Just like with Speak, I was not disappointed with this book. It is moving and scary. The accuracy of what the main character, Lia, goes through is so jarring.
This book starts like so many others that I have read for Mental Health Month-with the death of a friend. However, unlike the other books, it doesn't deal with the aftermath alone. Lia is a Wintergirl; a girl who is so thin, she's never warm; she is past size 0 and 00; she wants to be the thinnest. Her best friend is Cassie, who also wants to be the thinnest. Cassie was found in a hotel room alone and dead and Lia wasn't there for her, but she had 33 missed calls from her. But before that happened, Cassie was her best friend, and together, they promised to be the skinniest girls in school and helped each other achieve that goal.
Every food that Lia eats, she makes a mental note of the calories in the food. She has sewn quarters into her pockets so that she will appear to weigh more when her step mother weighs her once a week. Through the course of the book, you learn her tricks for making it look like she ate: heating up food in the microwave and smudging crumbs around her mouth; moving food around on her plate; watering soup down. She also keeps a stash of laxatives and diuretics at the back of her closet "for emergency situations." In one desperate situation, she literally washes her mouth with soap.
To top everything off, she is being haunted by the ghost of Cassie. First, she just sits in the corner of the room or foot of the bed. But as Lia comes closer and closer to Dangerland, Cassie interacts with her. Lia also refers to how she can feel other peoples skin cells in the air, ghosts trickling out of her when she cuts.
Anytime Lia is really mad at herself, she repeats this:
stupid/baby/stupid/loser/stupid/lost::" (p. 61)
She tells herself this when she cuts, when she does crunches, when she is angry that she has given into food. It is her mantra.
In what looks like it was going to be the turning point of the novel, Lia cuts herself while she is the shower and blacks out. But her young step-sister found her and she was hospitalized. This was it for her parents. She was moved back in with her mother against her will. At an appointment with her therapist, she finally tells the doctor about seeing Cassie's ghost. After hearing this, the doctor says that she would rather Lia go to a psychiatric facility instead of New Seasons.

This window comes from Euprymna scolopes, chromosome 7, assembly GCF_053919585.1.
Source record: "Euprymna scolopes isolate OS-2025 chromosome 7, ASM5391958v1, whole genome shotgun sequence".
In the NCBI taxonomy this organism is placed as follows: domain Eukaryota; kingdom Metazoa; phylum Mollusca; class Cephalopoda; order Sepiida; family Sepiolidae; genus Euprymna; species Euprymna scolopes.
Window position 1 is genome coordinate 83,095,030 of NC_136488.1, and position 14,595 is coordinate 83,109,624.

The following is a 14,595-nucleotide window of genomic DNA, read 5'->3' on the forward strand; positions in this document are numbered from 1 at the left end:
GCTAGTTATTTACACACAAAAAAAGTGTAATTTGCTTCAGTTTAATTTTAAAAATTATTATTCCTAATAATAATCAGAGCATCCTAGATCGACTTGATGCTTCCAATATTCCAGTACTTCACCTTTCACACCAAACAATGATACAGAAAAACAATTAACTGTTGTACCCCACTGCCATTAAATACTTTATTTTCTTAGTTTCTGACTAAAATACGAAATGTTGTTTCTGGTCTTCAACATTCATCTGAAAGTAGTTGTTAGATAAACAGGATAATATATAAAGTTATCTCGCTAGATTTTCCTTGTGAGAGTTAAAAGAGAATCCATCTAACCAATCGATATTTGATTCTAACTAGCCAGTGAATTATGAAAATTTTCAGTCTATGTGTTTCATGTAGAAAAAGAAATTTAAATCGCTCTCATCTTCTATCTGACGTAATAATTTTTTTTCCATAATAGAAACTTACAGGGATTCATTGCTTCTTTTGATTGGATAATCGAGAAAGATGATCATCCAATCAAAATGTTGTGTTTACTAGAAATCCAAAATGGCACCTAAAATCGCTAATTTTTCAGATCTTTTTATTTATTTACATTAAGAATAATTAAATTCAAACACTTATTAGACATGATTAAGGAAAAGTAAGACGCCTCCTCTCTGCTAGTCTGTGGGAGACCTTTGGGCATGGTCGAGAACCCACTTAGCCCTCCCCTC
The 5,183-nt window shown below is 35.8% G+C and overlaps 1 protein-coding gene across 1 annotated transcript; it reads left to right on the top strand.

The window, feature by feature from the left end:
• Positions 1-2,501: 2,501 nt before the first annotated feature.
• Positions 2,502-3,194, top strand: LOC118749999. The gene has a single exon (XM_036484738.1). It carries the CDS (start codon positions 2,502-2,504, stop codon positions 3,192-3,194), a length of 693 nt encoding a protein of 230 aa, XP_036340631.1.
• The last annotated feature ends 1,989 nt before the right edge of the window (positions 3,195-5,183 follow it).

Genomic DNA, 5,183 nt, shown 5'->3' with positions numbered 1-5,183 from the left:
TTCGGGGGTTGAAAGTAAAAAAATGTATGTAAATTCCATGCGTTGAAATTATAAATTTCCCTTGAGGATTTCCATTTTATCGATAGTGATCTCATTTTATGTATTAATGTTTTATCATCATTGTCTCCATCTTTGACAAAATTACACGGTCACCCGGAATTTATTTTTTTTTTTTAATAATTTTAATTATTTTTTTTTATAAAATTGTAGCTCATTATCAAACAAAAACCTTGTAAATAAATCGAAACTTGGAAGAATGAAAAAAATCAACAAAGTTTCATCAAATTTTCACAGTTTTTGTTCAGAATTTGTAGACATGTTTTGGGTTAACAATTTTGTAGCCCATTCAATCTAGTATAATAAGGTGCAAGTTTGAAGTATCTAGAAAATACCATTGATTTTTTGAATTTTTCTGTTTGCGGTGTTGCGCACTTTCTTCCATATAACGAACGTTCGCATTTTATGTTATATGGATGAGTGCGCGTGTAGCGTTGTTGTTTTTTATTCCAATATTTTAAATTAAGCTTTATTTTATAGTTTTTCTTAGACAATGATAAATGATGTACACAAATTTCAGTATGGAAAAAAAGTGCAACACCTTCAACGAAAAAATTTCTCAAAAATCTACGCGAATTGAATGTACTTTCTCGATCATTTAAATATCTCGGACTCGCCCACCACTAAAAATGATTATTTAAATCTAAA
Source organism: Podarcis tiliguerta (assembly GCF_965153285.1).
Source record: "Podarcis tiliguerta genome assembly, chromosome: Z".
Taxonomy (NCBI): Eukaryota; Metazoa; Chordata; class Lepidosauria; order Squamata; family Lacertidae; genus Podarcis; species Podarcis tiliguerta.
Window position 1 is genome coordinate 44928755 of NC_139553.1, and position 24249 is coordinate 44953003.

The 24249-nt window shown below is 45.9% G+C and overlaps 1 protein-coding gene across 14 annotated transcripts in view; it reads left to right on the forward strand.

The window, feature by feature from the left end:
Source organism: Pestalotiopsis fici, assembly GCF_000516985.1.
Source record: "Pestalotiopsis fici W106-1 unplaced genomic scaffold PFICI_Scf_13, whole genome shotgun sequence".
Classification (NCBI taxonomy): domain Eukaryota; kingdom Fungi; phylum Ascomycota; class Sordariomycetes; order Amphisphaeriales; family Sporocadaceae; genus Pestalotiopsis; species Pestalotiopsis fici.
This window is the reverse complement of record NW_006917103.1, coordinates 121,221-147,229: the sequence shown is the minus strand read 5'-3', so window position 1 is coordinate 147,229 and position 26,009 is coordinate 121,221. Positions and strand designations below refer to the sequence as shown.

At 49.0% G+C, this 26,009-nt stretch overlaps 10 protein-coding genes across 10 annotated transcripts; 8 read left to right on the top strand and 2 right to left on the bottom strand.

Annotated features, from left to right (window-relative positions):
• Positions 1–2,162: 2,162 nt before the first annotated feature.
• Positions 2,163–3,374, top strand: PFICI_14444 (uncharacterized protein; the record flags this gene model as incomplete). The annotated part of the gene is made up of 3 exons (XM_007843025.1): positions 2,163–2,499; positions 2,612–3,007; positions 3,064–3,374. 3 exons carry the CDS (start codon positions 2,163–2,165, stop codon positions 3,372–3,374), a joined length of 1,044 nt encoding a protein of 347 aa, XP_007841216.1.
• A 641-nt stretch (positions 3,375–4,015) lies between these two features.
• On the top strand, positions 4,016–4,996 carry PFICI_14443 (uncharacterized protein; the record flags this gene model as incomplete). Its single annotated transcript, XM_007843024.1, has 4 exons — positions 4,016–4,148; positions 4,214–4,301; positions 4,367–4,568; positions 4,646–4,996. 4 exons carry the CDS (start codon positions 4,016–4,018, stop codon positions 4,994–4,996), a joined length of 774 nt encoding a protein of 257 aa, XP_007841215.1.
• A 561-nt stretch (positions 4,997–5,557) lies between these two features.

This is what causes the turning point. Lia, instead of waiting for her step mother to pick her up from the appointment, goes to a hotel where her somewhat-friend lives; it is also where Cassie was found. Lia convinces her friend to take her with him when he leaves, but he is hesitant with Lia's condition. When she is sleeping, he robs her and leaves. For the second time, Lia almost dies. Cassie visits her and tells her that she is crossing over, but this isn't what Lia wants. Using all that is left in her, Lia calls her mother and she is saved.
Lia goes to New Seasons and is on the road to recovery at the books close.
"I am beginning to measure myself in strength, not pounds. Sometimes in smiles." (p. 275)
What I Liked
- Lia's internal monologue is powerful, scary, moving. Listening to what Lia puts herself through is frightening and saddening. People every day feel how Lia feels; put themselves through what Lia does. Knowing that, although this is fiction, it is incredibly real.
- Lia's mood toward her parents decides what she calls them: happy:dad/mom; upset: Professor Overbrook/Dr. Marrigan. It's unique.
What I Didn't Like
- Occasionally, I struggled with the writing style. It would be really quick and short (usually when she is mentally attacking herself and in a downward spiral) and then it would be slow. I understand why it was done, it just caused for some reader whiplash.
This book took me some time to appreciate and to understand where it was going. I feel like a lot of it had to do with the writing style. But once I got past that, and realized that yes, Lia has a lot more going on that an eating disorder, the book became much better.
My own personal story with my eating disorder was short lived, starting with a high school boyfriend telling me that he thought I was fat and ending with me passing out at a color guard practice on Halloween night. I would lie about eating, pick around food, and make myself throw up when I had to eat. The weeks following my ordeal included friends and parents making sure that I was actually eating and checking my blood sugar. It was embarrassing enough for me that I never gave up eating full time again, although I have always battled with my self image.
I have never personally known anyone to suffer with an eating disorder as severe as Lia and Cassie's. But out of every form of self-harm I have ever known, read, or studied about, it is the one that saddens me the most. I know that there are other things that are worse or more life threatening, but anorexia/bulimia has a much different sadness behind it. I can't pinpoint it; I don't know why, but I feel overwhelming sadness when a person thinks they won't be happy until they reach whatever unattainable goal they have given themselves, and a lot of them fade away trying to reach it. I remember watching a Lifetime movie where a girl had written in a journal saying that she wouldn't be happy until she reaches 0.
Wintergirls does a wonderful job of putting you inside the mind of someone who suffers from an eating disorder. But just like Lia, if you suffer from it, there is an other side. You will always have to work at it, but you can break through.
Genre(s): Young Adult, Realistic Fiction, Contemporary